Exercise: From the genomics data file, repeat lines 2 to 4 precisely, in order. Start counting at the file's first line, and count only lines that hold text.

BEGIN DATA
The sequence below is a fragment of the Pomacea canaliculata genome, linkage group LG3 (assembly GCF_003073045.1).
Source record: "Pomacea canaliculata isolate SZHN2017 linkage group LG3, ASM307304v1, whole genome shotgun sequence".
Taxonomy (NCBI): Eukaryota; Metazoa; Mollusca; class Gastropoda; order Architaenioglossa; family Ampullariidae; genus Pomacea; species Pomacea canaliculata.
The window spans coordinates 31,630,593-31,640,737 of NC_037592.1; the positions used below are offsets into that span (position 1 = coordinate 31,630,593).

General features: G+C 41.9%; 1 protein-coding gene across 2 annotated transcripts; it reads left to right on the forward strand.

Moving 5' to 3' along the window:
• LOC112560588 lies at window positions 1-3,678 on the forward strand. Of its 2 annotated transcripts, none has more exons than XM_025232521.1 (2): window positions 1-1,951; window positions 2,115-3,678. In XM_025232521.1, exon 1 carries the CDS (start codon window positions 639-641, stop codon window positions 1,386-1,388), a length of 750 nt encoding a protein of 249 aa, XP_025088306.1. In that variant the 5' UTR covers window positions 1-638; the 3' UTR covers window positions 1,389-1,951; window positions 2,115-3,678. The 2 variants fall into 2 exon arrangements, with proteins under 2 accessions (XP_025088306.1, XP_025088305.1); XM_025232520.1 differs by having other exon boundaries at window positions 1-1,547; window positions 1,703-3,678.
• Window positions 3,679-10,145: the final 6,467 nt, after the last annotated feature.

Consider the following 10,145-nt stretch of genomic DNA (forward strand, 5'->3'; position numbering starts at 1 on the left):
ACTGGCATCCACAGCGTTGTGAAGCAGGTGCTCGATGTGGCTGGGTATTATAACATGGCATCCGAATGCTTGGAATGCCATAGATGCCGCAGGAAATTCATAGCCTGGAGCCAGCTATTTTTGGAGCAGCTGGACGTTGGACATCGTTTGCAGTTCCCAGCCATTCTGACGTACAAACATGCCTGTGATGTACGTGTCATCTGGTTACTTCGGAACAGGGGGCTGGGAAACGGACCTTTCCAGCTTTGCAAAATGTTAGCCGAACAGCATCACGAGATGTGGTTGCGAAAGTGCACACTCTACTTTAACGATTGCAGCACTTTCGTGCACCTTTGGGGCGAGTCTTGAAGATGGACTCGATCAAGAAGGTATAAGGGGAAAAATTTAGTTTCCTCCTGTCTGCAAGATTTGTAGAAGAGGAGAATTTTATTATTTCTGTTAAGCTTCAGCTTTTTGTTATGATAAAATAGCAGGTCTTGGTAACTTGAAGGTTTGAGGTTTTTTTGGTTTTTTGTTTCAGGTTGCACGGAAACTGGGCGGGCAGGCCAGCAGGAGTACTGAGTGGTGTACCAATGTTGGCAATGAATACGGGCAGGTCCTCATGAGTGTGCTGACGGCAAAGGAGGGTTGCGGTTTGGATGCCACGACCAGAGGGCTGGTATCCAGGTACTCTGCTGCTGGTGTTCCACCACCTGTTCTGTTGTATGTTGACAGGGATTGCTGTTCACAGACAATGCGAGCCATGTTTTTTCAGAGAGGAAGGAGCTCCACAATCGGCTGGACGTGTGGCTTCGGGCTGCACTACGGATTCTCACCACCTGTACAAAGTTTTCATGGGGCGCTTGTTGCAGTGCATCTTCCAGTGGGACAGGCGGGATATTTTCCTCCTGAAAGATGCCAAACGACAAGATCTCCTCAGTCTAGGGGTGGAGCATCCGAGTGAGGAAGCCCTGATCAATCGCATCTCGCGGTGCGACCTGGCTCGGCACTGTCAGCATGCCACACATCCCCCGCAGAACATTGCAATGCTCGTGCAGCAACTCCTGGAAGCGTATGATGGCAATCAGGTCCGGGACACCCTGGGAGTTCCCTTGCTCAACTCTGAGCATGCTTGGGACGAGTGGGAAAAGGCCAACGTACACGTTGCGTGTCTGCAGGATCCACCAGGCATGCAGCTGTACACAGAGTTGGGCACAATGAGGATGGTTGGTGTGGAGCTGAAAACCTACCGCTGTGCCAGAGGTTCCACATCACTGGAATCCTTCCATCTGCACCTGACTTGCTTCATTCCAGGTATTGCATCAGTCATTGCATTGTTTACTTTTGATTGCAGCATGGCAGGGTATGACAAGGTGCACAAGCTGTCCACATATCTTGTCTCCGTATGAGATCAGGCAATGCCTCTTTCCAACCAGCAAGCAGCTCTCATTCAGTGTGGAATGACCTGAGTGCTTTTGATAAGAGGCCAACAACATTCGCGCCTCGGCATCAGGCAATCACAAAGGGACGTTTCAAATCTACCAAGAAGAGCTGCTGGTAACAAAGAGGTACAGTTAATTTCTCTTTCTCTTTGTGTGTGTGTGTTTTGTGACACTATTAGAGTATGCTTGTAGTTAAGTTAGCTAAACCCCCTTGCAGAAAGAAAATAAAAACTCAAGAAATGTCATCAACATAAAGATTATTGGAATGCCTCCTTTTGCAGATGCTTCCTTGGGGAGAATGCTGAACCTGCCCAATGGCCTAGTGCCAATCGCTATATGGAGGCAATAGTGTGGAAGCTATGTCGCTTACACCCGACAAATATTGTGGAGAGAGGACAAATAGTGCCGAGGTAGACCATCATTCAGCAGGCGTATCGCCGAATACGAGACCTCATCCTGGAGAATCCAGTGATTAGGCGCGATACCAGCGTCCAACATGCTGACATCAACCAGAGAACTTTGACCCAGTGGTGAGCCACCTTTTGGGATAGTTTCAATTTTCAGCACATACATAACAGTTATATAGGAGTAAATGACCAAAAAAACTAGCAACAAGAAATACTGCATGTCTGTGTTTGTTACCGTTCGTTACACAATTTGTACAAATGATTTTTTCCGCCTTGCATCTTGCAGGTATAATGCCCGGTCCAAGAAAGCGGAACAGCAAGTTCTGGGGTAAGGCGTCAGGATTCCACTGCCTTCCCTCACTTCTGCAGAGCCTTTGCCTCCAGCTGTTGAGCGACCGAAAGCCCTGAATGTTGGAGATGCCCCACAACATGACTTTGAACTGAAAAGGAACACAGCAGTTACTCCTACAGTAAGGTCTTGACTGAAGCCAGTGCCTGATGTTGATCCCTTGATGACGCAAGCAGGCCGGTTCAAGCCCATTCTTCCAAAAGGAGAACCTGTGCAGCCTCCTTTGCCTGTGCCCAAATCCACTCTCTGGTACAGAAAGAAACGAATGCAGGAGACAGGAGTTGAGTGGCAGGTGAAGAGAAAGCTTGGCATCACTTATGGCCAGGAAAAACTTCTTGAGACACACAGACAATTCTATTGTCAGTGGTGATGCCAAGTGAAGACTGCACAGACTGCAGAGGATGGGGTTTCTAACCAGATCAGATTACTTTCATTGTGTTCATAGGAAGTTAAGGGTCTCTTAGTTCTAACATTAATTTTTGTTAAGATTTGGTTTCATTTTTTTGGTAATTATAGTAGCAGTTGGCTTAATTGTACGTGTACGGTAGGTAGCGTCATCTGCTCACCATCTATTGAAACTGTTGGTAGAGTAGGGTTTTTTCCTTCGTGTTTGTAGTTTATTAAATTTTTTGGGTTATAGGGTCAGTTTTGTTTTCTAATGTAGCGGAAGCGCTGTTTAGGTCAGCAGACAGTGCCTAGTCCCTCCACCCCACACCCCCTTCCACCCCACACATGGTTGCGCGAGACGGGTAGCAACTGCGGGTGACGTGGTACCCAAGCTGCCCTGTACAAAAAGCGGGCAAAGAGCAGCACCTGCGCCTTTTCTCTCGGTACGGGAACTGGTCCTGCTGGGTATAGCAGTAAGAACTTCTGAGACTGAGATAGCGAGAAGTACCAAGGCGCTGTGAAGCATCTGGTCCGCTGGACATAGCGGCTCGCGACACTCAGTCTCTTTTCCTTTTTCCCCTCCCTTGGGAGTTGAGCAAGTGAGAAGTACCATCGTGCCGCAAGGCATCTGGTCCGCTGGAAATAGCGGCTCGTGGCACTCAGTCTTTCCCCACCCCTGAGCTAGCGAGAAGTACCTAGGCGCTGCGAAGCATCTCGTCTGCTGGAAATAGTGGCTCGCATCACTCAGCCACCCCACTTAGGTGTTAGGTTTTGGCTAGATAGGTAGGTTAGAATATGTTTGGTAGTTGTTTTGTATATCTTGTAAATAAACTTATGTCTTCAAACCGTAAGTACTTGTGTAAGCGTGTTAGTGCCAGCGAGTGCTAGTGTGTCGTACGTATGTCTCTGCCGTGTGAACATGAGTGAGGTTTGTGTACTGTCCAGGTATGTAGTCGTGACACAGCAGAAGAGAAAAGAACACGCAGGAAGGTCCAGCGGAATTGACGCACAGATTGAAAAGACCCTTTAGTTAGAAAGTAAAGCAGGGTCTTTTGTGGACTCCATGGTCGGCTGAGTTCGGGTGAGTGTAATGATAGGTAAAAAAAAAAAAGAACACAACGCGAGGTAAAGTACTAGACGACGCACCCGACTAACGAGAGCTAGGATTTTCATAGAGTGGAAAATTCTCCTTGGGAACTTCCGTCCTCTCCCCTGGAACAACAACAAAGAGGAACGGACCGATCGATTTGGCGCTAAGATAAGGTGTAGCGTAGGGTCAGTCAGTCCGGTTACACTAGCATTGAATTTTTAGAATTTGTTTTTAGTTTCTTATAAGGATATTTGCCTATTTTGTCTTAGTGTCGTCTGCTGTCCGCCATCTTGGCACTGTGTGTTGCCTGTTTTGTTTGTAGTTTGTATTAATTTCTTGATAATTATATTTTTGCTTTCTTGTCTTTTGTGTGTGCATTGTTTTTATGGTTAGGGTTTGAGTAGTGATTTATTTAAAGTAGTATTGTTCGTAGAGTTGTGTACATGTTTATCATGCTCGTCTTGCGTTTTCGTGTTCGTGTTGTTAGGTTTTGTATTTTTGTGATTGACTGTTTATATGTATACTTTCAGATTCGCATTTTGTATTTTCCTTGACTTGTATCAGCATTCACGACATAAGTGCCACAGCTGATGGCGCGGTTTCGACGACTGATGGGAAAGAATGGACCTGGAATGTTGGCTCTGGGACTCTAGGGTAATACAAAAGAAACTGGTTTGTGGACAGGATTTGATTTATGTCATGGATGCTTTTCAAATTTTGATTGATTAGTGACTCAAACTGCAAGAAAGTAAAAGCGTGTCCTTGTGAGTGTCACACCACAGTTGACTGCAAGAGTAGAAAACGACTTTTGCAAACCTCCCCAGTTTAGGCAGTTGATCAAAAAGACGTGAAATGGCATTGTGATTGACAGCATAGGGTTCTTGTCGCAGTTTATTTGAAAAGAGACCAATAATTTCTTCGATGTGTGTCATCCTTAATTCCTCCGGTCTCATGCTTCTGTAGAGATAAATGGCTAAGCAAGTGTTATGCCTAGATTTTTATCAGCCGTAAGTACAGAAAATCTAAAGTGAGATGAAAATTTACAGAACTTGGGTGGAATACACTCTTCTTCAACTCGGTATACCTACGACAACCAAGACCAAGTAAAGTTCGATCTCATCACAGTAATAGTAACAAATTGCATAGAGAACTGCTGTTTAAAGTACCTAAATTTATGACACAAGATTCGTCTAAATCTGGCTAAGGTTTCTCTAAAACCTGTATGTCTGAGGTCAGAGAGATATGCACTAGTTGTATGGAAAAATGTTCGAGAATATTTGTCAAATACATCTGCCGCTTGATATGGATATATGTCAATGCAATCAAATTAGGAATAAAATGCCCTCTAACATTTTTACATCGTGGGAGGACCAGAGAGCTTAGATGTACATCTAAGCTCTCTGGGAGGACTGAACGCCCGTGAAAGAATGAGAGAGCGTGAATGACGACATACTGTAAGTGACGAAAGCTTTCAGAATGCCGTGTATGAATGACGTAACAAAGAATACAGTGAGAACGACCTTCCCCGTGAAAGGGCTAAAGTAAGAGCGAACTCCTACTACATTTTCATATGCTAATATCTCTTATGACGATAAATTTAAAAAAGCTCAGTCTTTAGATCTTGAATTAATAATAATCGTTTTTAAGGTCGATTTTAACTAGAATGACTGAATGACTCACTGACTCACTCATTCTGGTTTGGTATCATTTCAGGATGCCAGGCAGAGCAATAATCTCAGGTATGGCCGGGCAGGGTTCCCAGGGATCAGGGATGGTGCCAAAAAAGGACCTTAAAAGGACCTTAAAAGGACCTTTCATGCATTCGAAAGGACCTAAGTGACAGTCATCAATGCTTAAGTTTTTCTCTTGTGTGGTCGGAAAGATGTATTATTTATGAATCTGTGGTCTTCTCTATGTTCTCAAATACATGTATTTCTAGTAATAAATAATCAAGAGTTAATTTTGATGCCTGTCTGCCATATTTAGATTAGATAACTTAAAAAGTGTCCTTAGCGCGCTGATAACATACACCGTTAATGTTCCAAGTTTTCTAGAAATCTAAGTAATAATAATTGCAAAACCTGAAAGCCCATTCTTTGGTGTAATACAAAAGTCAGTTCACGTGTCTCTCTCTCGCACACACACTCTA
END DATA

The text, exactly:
Source record: "Pomacea canaliculata isolate SZHN2017 linkage group LG3, ASM307304v1, whole genome shotgun sequence".
Taxonomy (NCBI): Eukaryota; Metazoa; Mollusca; class Gastropoda; order Architaenioglossa; family Ampullariidae; genus Pomacea; species Pomacea canaliculata.
The window spans coordinates 31,630,593-31,640,737 of NC_037592.1; the positions used below are offsets into that span (position 1 = coordinate 31,630,593).